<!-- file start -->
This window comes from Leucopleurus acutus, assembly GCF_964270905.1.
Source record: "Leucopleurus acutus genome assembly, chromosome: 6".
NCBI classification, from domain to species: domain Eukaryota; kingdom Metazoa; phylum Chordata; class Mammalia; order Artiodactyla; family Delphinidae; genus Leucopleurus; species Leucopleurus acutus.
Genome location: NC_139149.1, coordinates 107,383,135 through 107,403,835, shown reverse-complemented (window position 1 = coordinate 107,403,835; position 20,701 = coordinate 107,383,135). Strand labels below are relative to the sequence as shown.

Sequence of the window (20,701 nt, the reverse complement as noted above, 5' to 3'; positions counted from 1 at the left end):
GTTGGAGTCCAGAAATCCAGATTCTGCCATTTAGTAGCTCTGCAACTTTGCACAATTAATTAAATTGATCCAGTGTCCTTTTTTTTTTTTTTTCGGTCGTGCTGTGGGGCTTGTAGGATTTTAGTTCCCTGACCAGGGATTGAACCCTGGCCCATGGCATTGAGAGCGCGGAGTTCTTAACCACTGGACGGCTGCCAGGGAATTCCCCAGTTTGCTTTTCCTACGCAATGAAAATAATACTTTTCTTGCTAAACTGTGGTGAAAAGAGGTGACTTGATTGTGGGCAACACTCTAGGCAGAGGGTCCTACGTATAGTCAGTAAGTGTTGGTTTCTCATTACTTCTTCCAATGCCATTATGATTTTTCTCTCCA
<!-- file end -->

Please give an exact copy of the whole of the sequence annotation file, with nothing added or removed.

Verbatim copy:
This window comes from Leucopleurus acutus, assembly GCF_964270905.1.
Source record: "Leucopleurus acutus genome assembly, chromosome: 6".
NCBI classification, from domain to species: domain Eukaryota; kingdom Metazoa; phylum Chordata; class Mammalia; order Artiodactyla; family Delphinidae; genus Leucopleurus; species Leucopleurus acutus.
Genome location: NC_139149.1, coordinates 107,383,135 through 107,403,835, shown reverse-complemented (window position 1 = coordinate 107,403,835; position 20,701 = coordinate 107,383,135). Strand labels below are relative to the sequence as shown.

Sequence of the window (20,701 nt, the reverse complement as noted above, 5' to 3'; positions counted from 1 at the left end):
GTTGGAGTCCAGAAATCCAGATTCTGCCATTTAGTAGCTCTGCAACTTTGCACAATTAATTAAATTGATCCAGTGTCCTTTTTTTTTTTTTTTCGGTCGTGCTGTGGGGCTTGTAGGATTTTAGTTCCCTGACCAGGGATTGAACCCTGGCCCATGGCATTGAGAGCGCGGAGTTCTTAACCACTGGACGGCTGCCAGGGAATTCCCCAGTTTGCTTTTCCTACGCAATGAAAATAATACTTTTCTTGCTAAACTGTGGTGAAAAGAGGTGACTTGATTGTGGGCAACACTCTAGGCAGAGGGTCCTACGTATAGTCAGTAAGTGTTGGTTTCTCATTACTTCTTCCAATGCCATTATGATTTTTCTCTCCA